Long-time educators, John Duhon, Risa Wilkins McKinney, and Jenny Dunning recognized the early warning signs of an educational system moving away from foundational and developmental learning and towards the governmental mandate of “teaching to the test.” Short-term memorization was replacing the long-term application of knowledge and problem-solving skills. In the current mainstream environment, children have more homework, less free time, and more stress, yet our schools are turning out a workforce of diminishing qualifications.
In December 2004, these three educators established Keystone Adventure School and Farm to meet a need previously unmet in our community by providing an environment that facilitates the diverse ways in which each child learns. The school opened its doors to students in September 2005. Children come to Keystone from private, public and home schools, bringing with them many learning styles. At Keystone, “The Magic is in the Mix” refers to our careful combinations of these learning styles within the classrooms and multi-aged projects. In this way, we are able to provide safe learning environments for all of our children. We admit “one child at a time,” in order to ensure the balance of learning differences.
This results in a “win-win” situation in which each type of learner acquires innovative thinking and problem-solving skills. Academics are truly developmental, ensuring the secure infrastructure that allows children the opportunity to take important risks in learning. In order to create an environment in which children feel secure enough to take those risks and find the problems that need to be solved, unstructured, yet supported time is a necessity. Life application of everyday problems, daily chores with the animals, and school maintenance create opportunities for self-respect and accountability.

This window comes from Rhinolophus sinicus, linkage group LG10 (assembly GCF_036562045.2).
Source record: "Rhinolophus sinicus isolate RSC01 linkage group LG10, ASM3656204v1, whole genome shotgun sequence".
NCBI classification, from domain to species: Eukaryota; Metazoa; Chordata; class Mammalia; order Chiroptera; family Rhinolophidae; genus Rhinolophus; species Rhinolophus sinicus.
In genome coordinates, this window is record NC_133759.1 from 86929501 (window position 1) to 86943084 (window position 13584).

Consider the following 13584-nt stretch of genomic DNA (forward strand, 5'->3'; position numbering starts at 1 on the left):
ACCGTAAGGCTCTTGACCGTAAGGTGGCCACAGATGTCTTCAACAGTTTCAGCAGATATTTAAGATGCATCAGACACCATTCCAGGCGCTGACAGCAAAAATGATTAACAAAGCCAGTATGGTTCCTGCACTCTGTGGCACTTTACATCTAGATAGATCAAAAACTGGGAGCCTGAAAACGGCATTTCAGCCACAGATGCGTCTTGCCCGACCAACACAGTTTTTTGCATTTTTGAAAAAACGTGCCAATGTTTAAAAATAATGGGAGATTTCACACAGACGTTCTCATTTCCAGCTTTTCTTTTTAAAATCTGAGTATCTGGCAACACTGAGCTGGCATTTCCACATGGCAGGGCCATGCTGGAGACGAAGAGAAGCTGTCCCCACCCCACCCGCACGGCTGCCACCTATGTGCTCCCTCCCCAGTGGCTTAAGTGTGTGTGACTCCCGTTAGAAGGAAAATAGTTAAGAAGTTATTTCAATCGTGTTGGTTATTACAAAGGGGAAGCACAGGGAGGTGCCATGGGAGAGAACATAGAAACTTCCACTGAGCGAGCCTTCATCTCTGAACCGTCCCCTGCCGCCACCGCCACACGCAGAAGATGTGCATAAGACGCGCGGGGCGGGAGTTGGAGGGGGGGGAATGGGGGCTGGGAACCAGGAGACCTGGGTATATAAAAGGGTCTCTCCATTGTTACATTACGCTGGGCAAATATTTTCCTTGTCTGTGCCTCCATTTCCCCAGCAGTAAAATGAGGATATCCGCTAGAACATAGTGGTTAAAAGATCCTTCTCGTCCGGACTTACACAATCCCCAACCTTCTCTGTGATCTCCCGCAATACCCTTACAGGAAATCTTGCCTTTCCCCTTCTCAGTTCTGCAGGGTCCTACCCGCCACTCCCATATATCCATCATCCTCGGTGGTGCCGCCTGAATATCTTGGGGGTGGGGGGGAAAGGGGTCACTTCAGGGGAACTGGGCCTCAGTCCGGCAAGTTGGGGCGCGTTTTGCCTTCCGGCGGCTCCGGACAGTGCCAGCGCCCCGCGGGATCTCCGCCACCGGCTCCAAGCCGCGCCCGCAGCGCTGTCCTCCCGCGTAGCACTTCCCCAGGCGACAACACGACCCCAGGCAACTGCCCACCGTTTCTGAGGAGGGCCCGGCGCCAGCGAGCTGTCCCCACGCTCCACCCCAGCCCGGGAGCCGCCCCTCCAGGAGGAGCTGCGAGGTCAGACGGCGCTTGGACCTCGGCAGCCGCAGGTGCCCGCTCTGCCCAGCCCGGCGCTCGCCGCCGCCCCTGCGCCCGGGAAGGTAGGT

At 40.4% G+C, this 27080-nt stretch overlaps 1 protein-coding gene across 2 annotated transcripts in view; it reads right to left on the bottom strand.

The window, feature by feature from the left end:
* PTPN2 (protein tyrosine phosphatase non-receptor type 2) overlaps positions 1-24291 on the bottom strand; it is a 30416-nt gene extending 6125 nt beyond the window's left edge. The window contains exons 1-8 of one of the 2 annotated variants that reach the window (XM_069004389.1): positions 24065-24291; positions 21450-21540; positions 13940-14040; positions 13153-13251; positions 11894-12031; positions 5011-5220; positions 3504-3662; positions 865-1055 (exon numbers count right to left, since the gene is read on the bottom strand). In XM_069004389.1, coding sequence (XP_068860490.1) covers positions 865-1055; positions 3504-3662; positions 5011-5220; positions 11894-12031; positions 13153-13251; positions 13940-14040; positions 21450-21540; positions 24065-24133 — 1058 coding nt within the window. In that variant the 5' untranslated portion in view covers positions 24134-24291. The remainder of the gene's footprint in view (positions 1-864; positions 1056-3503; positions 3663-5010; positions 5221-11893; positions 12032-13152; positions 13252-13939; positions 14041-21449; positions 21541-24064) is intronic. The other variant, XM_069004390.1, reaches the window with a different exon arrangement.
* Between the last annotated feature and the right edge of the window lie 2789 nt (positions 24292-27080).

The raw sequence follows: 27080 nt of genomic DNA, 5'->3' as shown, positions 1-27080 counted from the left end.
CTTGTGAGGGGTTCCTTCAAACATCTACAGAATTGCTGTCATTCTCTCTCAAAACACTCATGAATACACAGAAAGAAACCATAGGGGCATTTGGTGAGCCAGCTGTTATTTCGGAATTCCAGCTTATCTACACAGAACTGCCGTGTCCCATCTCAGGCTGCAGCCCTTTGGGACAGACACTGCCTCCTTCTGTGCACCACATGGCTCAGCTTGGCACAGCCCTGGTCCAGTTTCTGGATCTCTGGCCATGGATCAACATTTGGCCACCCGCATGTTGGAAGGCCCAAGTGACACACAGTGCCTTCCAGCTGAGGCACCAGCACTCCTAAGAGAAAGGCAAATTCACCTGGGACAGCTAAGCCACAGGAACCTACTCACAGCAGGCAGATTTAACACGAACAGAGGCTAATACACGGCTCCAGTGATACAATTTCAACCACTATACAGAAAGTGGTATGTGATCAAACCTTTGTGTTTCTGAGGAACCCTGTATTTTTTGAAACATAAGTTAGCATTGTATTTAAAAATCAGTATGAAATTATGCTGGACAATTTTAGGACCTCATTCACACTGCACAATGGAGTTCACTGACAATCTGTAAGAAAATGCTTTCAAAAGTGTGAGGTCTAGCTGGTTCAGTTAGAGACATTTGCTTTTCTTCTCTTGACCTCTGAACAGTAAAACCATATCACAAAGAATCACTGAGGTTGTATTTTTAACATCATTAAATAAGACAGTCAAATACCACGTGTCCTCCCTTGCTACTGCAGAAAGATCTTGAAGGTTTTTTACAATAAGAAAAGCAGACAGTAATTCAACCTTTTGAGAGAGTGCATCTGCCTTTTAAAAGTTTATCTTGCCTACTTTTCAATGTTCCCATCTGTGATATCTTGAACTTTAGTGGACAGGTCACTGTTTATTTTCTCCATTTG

Our Campus and Property
This property was once owned by a man named C. Hubert Gragg. The “farm house” that serves as our school was actually built more than 50 years ago by Hubert as a home for his family. He loved the land and preserved it for his horses and other critters who called the creek and pasture home. The building we call our schoolhouse, he and his family called “home.” His children played in the dirt, wandered the creek, climbed the trees, and ate on the back porch. So in some ways, not much has changed!
In the Fall of 2012, through hard work and a bit of magic, 96-year-old Hubert came to visit Keystone. He brought his wife, Rae, and his grandson, Zach. The Keystone Kids greeted him with “Welcome Home, Bud!” They sang Keystone songs and showed off their school. He told them stories of “The Old Days” on the farm. They told him stories of “These Days,” and he shed happy tears. Mr. Gragg’s homecoming to Keystone was Full Circle.
Hubert Gragg passed away in 2019 at the age of 100, but his legacy lives on at Keystone: he has one grandchild and three great-grandchildren who have roamed his old house and farm as proud Keystone kids. The house and land he tended have brought joy to generations of children, and we are grateful to be a part of his story.